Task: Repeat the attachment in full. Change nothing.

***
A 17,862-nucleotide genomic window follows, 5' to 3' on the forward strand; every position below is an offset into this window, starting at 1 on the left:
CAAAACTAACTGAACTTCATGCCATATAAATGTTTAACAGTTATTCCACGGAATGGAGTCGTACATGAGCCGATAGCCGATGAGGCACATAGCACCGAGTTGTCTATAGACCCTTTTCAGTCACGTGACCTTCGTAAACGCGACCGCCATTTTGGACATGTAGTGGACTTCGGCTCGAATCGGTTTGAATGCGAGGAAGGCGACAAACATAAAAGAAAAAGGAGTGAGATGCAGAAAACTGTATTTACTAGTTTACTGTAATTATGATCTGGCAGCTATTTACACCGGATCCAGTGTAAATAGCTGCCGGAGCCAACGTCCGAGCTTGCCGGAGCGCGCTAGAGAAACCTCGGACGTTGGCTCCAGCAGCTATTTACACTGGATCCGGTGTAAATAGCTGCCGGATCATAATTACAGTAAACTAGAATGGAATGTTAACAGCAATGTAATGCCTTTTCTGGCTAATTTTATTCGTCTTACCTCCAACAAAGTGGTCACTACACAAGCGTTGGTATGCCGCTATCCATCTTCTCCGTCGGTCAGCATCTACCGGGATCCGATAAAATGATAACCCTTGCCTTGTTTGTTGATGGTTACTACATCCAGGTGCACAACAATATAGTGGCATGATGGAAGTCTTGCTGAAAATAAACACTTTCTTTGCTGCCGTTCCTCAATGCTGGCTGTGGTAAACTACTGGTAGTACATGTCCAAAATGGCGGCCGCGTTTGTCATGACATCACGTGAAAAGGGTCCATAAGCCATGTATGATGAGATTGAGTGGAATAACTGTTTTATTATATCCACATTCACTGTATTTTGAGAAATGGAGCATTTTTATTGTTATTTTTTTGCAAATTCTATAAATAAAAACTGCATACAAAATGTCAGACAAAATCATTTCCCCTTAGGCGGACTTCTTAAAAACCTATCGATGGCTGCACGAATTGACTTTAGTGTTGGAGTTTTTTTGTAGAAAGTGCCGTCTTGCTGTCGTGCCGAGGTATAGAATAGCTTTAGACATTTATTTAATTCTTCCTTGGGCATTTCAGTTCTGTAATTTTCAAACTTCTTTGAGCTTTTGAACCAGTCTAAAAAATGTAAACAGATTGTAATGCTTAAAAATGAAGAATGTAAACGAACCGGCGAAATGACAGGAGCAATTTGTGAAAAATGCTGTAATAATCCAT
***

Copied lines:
A 17,862-nucleotide genomic window follows, 5' to 3' on the forward strand; every position below is an offset into this window, starting at 1 on the left:
CAAAACTAACTGAACTTCATGCCATATAAATGTTTAACAGTTATTCCACGGAATGGAGTCGTACATGAGCCGATAGCCGATGAGGCACATAGCACCGAGTTGTCTATAGACCCTTTTCAGTCACGTGACCTTCGTAAACGCGACCGCCATTTTGGACATGTAGTGGACTTCGGCTCGAATCGGTTTGAATGCGAGGAAGGCGACAAACATAAAAGAAAAAGGAGTGAGATGCAGAAAACTGTATTTACTAGTTTACTGTAATTATGATCTGGCAGCTATTTACACCGGATCCAGTGTAAATAGCTGCCGGAGCCAACGTCCGAGCTTGCCGGAGCGCGCTAGAGAAACCTCGGACGTTGGCTCCAGCAGCTATTTACACTGGATCCGGTGTAAATAGCTGCCGGATCATAATTACAGTAAACTAGAATGGAATGTTAACAGCAATGTAATGCCTTTTCTGGCTAATTTTATTCGTCTTACCTCCAACAAAGTGGTCACTACACAAGCGTTGGTATGCCGCTATCCATCTTCTCCGTCGGTCAGCATCTACCGGGATCCGATAAAATGATAACCCTTGCCTTGTTTGTTGATGGTTACTACATCCAGGTGCACAACAATATAGTGGCATGATGGAAGTCTTGCTGAAAATAAACACTTTCTTTGCTGCCGTTCCTCAATGCTGGCTGTGGTAAACTACTGGTAGTACATGTCCAAAATGGCGGCCGCGTTTGTCATGACATCACGTGAAAAGGGTCCATAAGCCATGTATGATGAGATTGAGTGGAATAACTGTTTTATTATATCCACATTCACTGTATTTTGAGAAATGGAGCATTTTTATTGTTATTTTTTTGCAAATTCTATAAATAAAAACTGCATACAAAATGTCAGACAAAATCATTTCCCCTTAGGCGGACTTCTTAAAAACCTATCGATGGCTGCACGAATTGACTTTAGTGTTGGAGTTTTTTTGTAGAAAGTGCCGTCTTGCTGTCGTGCCGAGGTATAGAATAGCTTTAGACATTTATTTAATTCTTCCTTGGGCATTTCAGTTCTGTAATTTTCAAACTTCTTTGAGCTTTTGAACCAGTCTAAAAAATGTAAACAGATTGTAATGCTTAAAAATGAAGAATGTAAACGAACCGGCGAAATGACAGGAGCAATTTGTGAAAAATGCTGTAATAATCCAT